Early on, Mindy faced sexism. Shortly after The Office was received an Emmy nomination for Outstanding Comedy Series, the Television Academy told Mindy that she wouldn’t be eligible for an Emmy like the rest of the staff because there were too many producers on the show. “They made me, not any of the other producers, fill out a whole form and write an essay about all my contributions as a writer and a producer. I had to get letters from all the other male, white producers saying that I had contributed when my actual record stood for itself,” she told Elle. Her name was included in the final list; however, the show did not win an Emmy.
After being part of The Office for eight seasons, she decided to bid goodbye to the show, and released her first memoir, Is Everyone Hanging Out Without Me? A hilarious account of her highs and lows in life, the book soon made it to the New York Times best-selling list.
The rise of a pop-culture icon
While The Office opened doors of opportunities for her, it was The Mindy Project that got her bigger recognition and fame. The 2012 show, that ran for six seasons, made Mindy the first woman of colour to have her network show. In no time, she broke the barriers of race and became an international pop culture icon. Such was the popularity that when the show moved from Fox TV in 2016 to Hulu’s version, she was pulling in an estimated $140,000 per episode. Moreover, she earned the third spot on the Forbes list of the highest-paid actresses on TV in 2017.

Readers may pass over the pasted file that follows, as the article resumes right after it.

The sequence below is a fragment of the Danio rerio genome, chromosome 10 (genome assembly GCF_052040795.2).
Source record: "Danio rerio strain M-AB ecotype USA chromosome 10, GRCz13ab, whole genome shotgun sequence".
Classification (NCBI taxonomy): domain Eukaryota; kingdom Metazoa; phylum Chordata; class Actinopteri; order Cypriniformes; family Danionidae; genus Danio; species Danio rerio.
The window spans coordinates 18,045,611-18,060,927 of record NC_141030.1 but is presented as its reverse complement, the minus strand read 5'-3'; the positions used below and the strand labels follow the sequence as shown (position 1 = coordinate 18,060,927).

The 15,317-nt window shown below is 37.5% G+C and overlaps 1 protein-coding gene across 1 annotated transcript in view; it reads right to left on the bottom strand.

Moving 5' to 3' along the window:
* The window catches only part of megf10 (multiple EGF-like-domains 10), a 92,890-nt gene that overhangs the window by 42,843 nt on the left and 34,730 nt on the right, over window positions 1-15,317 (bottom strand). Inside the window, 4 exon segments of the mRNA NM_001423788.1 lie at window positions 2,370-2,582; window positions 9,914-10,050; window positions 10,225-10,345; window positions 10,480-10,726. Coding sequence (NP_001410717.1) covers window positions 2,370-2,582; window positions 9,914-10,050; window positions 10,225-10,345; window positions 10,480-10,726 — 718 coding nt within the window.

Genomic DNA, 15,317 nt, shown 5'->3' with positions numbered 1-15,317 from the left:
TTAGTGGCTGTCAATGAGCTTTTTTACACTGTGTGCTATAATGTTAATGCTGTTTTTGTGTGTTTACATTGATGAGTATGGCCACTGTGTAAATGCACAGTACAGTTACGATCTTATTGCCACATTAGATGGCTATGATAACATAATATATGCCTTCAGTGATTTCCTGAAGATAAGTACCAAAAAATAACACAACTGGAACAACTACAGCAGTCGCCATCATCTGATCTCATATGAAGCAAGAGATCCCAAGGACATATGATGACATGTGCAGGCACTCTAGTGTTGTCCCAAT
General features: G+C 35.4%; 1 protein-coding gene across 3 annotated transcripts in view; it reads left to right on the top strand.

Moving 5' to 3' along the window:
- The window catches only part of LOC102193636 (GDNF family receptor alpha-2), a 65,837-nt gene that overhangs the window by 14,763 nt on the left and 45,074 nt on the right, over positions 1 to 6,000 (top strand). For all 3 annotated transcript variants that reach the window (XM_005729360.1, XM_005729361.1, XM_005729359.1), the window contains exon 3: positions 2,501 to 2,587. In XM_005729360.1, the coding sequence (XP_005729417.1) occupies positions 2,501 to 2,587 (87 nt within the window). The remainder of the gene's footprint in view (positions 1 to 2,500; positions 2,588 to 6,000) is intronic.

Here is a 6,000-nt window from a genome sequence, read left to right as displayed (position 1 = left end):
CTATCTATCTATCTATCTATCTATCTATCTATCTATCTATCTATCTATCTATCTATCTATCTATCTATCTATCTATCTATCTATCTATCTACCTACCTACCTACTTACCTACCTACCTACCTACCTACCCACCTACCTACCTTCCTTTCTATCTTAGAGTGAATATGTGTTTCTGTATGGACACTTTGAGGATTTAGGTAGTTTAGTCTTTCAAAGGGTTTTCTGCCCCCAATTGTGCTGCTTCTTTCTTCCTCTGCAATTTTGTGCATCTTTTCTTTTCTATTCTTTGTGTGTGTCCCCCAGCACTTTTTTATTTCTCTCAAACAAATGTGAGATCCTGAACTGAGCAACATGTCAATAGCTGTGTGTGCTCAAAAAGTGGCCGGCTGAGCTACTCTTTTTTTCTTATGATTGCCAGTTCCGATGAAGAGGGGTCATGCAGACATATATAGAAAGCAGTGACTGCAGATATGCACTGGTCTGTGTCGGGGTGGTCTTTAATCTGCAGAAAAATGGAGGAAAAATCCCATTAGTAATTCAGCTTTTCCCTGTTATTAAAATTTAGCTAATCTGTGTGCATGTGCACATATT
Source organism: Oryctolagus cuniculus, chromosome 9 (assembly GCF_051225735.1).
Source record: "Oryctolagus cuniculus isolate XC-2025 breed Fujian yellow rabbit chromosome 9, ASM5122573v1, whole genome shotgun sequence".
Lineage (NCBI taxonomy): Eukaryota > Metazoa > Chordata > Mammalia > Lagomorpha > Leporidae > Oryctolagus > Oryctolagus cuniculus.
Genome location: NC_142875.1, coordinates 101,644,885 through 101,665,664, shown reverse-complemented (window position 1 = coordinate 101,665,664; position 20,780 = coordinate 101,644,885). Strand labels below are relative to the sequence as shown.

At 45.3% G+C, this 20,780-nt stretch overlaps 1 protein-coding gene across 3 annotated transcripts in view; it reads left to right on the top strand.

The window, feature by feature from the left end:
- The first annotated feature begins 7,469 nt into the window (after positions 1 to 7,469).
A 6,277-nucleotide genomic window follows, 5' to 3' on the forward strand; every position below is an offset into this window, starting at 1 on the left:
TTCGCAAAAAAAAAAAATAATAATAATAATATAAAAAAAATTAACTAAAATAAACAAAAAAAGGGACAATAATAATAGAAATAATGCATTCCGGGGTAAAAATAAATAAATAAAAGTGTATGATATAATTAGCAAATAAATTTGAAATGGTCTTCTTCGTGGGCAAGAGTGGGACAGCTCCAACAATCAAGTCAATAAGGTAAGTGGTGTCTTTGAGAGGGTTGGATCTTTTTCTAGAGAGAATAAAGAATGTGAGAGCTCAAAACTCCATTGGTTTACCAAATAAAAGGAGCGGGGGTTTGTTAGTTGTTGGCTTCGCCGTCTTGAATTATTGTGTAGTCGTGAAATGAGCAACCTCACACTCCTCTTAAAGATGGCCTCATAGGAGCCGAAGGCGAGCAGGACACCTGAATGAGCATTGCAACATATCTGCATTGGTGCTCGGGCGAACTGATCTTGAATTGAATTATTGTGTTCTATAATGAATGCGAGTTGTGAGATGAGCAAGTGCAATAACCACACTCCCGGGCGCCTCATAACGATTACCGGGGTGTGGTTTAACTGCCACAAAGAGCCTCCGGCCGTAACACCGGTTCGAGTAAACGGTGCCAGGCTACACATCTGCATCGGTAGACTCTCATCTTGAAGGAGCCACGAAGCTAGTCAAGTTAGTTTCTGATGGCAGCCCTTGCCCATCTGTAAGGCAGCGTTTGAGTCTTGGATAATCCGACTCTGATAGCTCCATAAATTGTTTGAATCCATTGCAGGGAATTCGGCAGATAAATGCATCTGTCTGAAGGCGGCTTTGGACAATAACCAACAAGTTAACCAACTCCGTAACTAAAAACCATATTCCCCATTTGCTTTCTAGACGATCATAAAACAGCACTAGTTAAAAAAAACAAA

A popular name on television, Mindy also dipped her toes in Hollywood with films like A Wrinkle in Time, Ocean’s 8, and Late Night. Despite being in the entertainment industry for decades, Kaling felt like an outsider because of the constant reminders that she is different. “We talk about how representation matters in Hollywood, so much that it almost loses its meaning. But it’s actually real. Growing up, I realized that there was no one who looked like me on TV, so I often found myself drawing parallels to people who are like me on shows like the Cosby family or characters on white sitcoms. You cannot imagine how excited I was when Bend It Like Beckham came out. The idea that I could actually see people from my community onscreen blew my mind,” she told IANS.
Though she was representing Asians with her stories, the actor and producer revealed that her shows weren’t ethnicity-driven.
Never Have I Ever
With her 2020 Netflix show Never Have I Ever, Mindy broke barriers for Indians on the global stage. The popular series is one-of-its-kind that brought representation and diversity to the forefront, something that has always been a filler in most American sitcoms. She somehow shattered the glass ceiling by bringing South Asians alive on the screen like never before. Giving them a three-dimensional character got her a huge thumbs up from fans and critics alike.
However, her latest Velma has received backlash from fans across. Kaling has been a popular figure on American TV for a long time, but despite her fame, it has been a mixed bag for her. “It really doesn’t matter how much money I have. I’m treated badly with enough regularity that it keeps me humble,” she told Elle.